NC State enters a new phase of workforce development this summer with the start of construction on the Biomanufacturing Training and Education Center (BTEC) on Centennial Campus. When the $33.5 million center opens in early 2007, it will become the nation’s largest university-based worker training center for the biopharmaceutical industry to meet current Good Manufacturing Practices standards set by the Food and Drug Administration.

BTEC is just the latest effort by NC State to meld its educational and economic development missions. From extension programs designed to help farmers and manufacturing plants improve productivity to research on K-12 instructional tactics to stimulate learning, the University has traditionally worked to produce tangible benefits to the state’s economy through its teaching.

Biotechnology ranks among the fastest-growing industries in North Carolina, with some 20,000 people employed in close to 200 companies. It’s becoming a focal point for the state’s ongoing development initiatives. Golden LEAF is financing BTEC’s construction as part of $60 million earmarked for biotech training programs. The center will play a key role in attracting new biotech plants and helping existing operations grow by providing enough trained workers for these companies, says founding director Dr. Peter Kilpatrick, who also heads the Department of Chemical and Biomolecular Engineering. “This is an emerging industry in which we have a chance to be a world leader,” he says. “But we’re training only about 10 percent of the workers needed every year, which limits the state’s growth potential.”

Teaching and support labs capable of manufacturing and packaging biopharmaceuticals will make up about 60 percent of BTEC’s 91,000 square feet of space. An advisory board that includes biotech executives helped the University design the building and draw up a curriculum that will have students working with cell culture, fermentation, and purification technologies. In addition to preparing NC State engineering and applied life science students for professional positions in biotech plants, the center will provide simulated production line training to students who have taken bioprocessing classes at North Carolina community colleges. “It’s not rocket science to figure out that training will attract companies needing skilled workers,” Kilpatrick says. “We want to create economic opportunities for students in North Carolina.”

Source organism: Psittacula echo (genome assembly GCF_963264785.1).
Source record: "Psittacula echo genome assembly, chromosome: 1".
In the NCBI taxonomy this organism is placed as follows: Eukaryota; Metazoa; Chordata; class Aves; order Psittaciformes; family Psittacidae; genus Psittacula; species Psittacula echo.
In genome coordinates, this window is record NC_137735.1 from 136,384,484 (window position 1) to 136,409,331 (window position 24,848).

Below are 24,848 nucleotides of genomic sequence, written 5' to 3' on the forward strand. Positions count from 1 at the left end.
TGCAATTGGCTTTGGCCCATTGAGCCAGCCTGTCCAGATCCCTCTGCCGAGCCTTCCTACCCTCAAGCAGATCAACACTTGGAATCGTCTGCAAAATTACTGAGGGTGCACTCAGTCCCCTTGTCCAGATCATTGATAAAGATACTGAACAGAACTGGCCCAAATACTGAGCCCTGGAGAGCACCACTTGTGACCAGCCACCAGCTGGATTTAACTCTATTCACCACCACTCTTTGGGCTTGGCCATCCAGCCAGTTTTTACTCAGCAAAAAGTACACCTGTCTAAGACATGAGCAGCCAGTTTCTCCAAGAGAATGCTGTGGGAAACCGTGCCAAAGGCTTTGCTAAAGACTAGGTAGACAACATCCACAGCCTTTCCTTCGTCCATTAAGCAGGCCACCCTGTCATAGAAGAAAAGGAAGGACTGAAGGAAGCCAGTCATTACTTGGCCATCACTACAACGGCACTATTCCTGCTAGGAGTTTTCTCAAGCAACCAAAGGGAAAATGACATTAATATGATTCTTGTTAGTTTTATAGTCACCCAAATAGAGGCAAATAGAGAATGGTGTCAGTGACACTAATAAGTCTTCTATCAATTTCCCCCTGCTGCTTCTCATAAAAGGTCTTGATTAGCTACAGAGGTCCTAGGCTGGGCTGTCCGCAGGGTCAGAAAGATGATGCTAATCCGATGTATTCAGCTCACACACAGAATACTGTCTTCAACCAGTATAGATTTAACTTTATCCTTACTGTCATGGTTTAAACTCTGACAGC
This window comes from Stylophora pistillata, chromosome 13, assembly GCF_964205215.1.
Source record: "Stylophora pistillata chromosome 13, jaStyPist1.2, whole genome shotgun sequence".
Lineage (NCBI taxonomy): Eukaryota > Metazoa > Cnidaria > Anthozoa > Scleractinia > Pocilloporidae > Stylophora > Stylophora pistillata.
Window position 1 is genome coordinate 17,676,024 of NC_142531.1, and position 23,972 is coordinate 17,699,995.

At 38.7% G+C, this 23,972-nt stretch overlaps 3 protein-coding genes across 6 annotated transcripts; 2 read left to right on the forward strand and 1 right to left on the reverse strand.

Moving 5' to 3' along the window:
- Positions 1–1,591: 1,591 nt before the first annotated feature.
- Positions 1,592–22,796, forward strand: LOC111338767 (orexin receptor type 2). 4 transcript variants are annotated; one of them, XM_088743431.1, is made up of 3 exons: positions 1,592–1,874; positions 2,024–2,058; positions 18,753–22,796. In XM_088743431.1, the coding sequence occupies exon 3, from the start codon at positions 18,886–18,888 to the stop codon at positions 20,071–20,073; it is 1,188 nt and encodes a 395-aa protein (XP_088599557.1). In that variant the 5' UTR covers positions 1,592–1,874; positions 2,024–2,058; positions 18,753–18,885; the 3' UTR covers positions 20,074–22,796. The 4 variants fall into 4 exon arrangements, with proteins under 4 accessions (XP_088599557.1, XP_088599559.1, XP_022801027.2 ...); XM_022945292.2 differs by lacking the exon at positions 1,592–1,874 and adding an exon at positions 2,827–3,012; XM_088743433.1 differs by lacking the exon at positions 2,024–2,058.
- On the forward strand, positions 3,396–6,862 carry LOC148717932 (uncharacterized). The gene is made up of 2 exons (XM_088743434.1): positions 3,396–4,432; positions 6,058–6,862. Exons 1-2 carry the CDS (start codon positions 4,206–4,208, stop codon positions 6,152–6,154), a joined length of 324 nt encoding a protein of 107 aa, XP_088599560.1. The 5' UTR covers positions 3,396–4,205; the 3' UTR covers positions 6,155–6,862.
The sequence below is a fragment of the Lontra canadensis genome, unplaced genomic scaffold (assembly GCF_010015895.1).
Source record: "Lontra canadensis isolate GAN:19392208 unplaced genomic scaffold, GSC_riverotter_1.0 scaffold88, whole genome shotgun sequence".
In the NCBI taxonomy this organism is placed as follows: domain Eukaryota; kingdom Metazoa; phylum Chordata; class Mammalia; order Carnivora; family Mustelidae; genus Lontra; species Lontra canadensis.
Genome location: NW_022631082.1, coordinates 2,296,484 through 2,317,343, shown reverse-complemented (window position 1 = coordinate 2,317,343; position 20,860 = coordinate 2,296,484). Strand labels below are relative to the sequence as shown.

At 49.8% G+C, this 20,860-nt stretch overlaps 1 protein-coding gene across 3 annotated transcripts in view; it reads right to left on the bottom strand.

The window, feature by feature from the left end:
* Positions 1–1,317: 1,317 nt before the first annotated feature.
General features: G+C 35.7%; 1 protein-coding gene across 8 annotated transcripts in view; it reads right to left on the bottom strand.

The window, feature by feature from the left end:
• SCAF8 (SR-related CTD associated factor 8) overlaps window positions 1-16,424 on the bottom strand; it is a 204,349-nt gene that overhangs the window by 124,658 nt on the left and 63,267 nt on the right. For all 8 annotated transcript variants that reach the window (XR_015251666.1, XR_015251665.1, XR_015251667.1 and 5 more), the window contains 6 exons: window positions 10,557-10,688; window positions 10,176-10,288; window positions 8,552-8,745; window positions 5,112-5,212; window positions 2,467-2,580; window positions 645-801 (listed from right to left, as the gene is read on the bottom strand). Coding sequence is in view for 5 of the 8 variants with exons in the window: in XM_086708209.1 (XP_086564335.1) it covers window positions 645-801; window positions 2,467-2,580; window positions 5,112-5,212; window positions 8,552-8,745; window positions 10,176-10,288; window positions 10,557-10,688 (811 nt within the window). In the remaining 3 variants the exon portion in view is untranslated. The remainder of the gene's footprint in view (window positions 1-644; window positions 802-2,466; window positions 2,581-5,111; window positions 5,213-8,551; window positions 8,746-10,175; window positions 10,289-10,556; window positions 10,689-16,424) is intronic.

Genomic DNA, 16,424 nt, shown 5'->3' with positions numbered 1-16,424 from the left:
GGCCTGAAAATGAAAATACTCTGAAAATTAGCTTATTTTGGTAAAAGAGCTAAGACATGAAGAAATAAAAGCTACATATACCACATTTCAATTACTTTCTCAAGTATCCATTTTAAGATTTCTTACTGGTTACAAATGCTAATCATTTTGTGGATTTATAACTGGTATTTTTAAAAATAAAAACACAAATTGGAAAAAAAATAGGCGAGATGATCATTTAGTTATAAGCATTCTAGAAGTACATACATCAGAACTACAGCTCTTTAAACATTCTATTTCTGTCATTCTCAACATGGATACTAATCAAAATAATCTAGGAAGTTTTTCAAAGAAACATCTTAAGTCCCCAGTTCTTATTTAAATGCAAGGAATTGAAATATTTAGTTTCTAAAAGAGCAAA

For Dr. Hiller Spires, such opportunities start long before students hit the NC State campus. In fact, she says, they start with the learning experiences students have in elementary and secondary school. Spires is the director of the William and Ida Friday Institute for Educational Innovation, where researchers develop and test new teaching and learning strategies to improve education. “We want to help all students achieve,” she says. “We’re losing an opportunity to compete economically if students are opting out of math and science classes early on. We must keep them engaged.”

Tight budgets, teacher turnover, a lack of resources in rural school districts, and the continued emphasis on test results to measure success are major challenges for North Carolina’s education system, Spires says. The Friday Institute is tackling such issues with research on preparing veteran teachers to mentor new colleagues, creating virtual and physical models to help students master complex scientific concepts like genomics, and developing engaging math lessons that encourage girls and minorities to pursue algebra and other advanced courses. “It’s important that we support educators in their efforts to cultivate creativity and innovation in the classroom,” Spires says. “It’s not only important for student success, it’s vital to our economic and social future."

Across campus, the Science House has used creative methods to boost student enthusiasm for science for 14 years. Program Director Dr. David Haase echoes Spires’ contention that students lose interest in critical subjects long before they consider career options, noting that only 200 students a year statewide express a desire to major in math or physical sciences. “Kids are natural scientists because they’re so curious, but they don’t get much of a chance to tinker in school,” says Haase.

Working with smaller school districts, which often lack experienced science teachers, Science House staff train teachers to use hands-on experiments like creating slime or measuring water quality to intrigue students about chemistry or environmental science. Vans packed with microscopes and computerized lab equipment travel North Carolina backroads so teachers can conduct even more advanced experiments. Haase says excited students sometimes stay after school to use the equipment as much as possible before it is packed up for its next destination. “The people who used to grow up to be North Carolina farmers will be our future technology workers,” he says. “We have to help them succeed early on if the state is ultimately going to have enough trained people.”

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